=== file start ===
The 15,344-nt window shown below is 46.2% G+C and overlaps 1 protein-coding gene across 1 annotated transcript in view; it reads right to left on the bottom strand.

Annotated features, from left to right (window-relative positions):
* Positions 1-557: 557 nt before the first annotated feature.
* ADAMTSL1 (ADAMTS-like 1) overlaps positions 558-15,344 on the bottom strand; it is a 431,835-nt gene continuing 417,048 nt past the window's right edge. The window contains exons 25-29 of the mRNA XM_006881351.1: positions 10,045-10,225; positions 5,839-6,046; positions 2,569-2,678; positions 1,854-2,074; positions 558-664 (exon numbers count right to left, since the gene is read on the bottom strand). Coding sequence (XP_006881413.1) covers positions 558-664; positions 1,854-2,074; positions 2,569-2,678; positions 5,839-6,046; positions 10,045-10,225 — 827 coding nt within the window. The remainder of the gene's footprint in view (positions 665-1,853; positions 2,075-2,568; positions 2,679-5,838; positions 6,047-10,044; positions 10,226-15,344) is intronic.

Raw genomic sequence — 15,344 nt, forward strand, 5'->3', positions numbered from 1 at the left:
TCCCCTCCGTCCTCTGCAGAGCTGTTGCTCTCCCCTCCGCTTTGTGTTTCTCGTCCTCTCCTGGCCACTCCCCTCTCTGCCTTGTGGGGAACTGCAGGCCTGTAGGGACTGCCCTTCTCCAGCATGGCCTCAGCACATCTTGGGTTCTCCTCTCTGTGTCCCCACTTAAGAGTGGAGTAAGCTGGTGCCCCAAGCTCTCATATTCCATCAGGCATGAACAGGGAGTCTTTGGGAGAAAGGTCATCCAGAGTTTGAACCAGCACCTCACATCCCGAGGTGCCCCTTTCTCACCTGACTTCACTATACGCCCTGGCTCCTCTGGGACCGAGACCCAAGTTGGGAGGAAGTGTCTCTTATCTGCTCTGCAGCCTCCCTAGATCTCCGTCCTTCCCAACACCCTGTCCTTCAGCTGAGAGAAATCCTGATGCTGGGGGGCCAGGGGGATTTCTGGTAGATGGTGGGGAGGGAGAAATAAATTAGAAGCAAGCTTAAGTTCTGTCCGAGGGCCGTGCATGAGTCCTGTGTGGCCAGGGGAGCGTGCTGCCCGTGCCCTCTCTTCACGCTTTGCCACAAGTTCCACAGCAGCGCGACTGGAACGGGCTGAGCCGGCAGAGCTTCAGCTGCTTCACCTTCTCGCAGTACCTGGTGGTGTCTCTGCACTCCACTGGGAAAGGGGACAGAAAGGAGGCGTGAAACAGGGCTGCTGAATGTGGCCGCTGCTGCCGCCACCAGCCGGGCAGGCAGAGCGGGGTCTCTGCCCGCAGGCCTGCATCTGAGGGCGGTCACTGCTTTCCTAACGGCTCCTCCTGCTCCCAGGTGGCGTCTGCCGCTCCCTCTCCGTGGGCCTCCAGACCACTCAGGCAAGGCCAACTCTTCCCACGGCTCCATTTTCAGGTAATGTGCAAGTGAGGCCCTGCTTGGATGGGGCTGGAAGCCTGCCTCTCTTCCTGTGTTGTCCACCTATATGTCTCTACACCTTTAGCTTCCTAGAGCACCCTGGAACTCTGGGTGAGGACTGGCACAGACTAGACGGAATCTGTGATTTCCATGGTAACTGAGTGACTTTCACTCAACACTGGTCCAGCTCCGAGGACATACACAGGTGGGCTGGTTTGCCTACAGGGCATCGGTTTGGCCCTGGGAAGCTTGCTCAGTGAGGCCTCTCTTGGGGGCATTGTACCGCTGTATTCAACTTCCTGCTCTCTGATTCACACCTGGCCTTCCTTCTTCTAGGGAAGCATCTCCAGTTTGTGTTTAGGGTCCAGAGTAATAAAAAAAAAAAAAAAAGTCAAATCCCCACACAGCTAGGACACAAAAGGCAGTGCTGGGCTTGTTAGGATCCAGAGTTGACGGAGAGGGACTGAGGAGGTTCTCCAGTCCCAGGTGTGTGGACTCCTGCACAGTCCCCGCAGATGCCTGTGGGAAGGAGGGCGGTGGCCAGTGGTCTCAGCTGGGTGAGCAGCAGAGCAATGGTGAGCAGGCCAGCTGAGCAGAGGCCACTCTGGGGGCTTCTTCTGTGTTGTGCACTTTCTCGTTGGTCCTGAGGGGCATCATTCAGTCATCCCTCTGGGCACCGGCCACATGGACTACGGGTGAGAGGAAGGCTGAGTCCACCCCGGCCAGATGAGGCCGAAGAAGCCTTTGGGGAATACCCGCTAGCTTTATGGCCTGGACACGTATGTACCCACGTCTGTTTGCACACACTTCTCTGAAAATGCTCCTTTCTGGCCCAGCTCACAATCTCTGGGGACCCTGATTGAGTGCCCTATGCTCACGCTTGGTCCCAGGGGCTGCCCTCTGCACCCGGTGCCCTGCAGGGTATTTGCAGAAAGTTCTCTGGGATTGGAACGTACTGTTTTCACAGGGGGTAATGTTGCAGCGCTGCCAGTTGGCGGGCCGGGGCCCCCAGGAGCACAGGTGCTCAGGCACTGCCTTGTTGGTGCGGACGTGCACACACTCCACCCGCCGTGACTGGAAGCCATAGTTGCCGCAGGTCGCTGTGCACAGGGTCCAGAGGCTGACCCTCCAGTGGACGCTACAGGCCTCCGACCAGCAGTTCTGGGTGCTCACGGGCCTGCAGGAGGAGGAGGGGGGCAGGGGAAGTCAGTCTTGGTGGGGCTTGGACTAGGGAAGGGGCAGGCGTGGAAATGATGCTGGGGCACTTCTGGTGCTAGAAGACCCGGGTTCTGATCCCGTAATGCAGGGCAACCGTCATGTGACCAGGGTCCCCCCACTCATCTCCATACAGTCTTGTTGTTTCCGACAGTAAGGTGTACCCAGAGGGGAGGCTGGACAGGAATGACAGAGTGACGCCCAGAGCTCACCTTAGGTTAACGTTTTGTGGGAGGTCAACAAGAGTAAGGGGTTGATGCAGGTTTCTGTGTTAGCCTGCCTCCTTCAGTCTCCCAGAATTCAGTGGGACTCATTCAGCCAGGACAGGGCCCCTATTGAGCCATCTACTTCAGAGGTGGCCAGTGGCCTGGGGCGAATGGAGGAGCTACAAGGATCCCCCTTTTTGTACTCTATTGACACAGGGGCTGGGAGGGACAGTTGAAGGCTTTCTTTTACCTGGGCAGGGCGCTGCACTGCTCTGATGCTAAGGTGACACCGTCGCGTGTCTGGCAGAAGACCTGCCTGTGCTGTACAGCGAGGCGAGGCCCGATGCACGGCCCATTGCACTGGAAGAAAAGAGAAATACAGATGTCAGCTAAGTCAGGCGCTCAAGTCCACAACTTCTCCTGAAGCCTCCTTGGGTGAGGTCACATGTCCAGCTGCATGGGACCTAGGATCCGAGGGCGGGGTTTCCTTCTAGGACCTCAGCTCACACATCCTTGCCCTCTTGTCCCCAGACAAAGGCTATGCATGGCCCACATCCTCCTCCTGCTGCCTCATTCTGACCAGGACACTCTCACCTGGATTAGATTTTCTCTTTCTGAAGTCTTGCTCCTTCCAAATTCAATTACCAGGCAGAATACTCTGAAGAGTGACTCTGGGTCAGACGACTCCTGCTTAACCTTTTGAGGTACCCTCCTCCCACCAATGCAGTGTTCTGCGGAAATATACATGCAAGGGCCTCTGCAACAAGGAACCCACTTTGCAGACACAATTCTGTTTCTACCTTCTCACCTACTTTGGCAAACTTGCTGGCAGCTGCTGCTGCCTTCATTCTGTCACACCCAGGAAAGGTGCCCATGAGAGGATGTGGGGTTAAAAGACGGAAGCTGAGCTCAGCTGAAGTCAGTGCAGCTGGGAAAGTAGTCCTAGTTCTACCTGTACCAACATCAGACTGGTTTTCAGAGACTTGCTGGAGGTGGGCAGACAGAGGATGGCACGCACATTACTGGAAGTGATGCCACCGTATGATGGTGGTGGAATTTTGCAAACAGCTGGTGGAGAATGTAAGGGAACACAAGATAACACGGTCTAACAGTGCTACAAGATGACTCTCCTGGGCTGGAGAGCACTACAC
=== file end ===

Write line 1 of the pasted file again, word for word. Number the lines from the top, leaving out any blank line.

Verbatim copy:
The 15,344-nt window shown below is 46.2% G+C and overlaps 1 protein-coding gene across 1 annotated transcript in view; it reads right to left on the bottom strand.